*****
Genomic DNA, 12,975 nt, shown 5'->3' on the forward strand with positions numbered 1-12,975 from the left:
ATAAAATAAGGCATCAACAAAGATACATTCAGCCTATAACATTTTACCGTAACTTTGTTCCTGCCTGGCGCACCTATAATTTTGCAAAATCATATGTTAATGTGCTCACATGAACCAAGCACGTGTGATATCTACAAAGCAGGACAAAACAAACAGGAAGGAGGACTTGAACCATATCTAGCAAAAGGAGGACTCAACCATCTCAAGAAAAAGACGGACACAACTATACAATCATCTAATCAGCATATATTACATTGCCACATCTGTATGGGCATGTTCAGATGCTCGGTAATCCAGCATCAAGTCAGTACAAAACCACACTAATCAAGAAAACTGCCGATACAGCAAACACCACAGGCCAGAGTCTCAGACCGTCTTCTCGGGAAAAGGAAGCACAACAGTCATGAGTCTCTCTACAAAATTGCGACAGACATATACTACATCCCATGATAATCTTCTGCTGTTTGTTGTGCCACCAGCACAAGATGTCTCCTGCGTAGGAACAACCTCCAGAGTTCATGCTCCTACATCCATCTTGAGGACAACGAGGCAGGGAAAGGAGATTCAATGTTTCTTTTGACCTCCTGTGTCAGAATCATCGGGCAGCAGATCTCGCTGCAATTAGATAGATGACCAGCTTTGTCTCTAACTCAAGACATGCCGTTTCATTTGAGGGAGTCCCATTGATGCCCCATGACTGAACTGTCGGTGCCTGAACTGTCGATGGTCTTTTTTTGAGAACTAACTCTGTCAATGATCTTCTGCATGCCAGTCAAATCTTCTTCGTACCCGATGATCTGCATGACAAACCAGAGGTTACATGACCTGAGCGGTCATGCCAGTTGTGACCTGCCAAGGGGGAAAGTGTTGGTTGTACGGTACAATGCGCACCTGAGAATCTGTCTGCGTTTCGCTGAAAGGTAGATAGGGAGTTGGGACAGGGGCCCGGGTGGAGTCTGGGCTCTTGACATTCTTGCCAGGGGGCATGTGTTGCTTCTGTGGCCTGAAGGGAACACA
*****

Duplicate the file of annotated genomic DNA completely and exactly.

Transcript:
Genomic DNA, 12,975 nt, shown 5'->3' on the forward strand with positions numbered 1-12,975 from the left:
ATAAAATAAGGCATCAACAAAGATACATTCAGCCTATAACATTTTACCGTAACTTTGTTCCTGCCTGGCGCACCTATAATTTTGCAAAATCATATGTTAATGTGCTCACATGAACCAAGCACGTGTGATATCTACAAAGCAGGACAAAACAAACAGGAAGGAGGACTTGAACCATATCTAGCAAAAGGAGGACTCAACCATCTCAAGAAAAAGACGGACACAACTATACAATCATCTAATCAGCATATATTACATTGCCACATCTGTATGGGCATGTTCAGATGCTCGGTAATCCAGCATCAAGTCAGTACAAAACCACACTAATCAAGAAAACTGCCGATACAGCAAACACCACAGGCCAGAGTCTCAGACCGTCTTCTCGGGAAAAGGAAGCACAACAGTCATGAGTCTCTCTACAAAATTGCGACAGACATATACTACATCCCATGATAATCTTCTGCTGTTTGTTGTGCCACCAGCACAAGATGTCTCCTGCGTAGGAACAACCTCCAGAGTTCATGCTCCTACATCCATCTTGAGGACAACGAGGCAGGGAAAGGAGATTCAATGTTTCTTTTGACCTCCTGTGTCAGAATCATCGGGCAGCAGATCTCGCTGCAATTAGATAGATGACCAGCTTTGTCTCTAACTCAAGACATGCCGTTTCATTTGAGGGAGTCCCATTGATGCCCCATGACTGAACTGTCGGTGCCTGAACTGTCGATGGTCTTTTTTTGAGAACTAACTCTGTCAATGATCTTCTGCATGCCAGTCAAATCTTCTTCGTACCCGATGATCTGCATGACAAACCAGAGGTTACATGACCTGAGCGGTCATGCCAGTTGTGACCTGCCAAGGGGGAAAGTGTTGGTTGTACGGTACAATGCGCACCTGAGAATCTGTCTGCGTTTCGCTGAAAGGTAGATAGGGAGTTGGGACAGGGGCCCGGGTGGAGTCTGGGCTCTTGACATTCTTGCCAGGGGGCATGTGTTGCTTCTGTGGCCTGAAGGGAACACA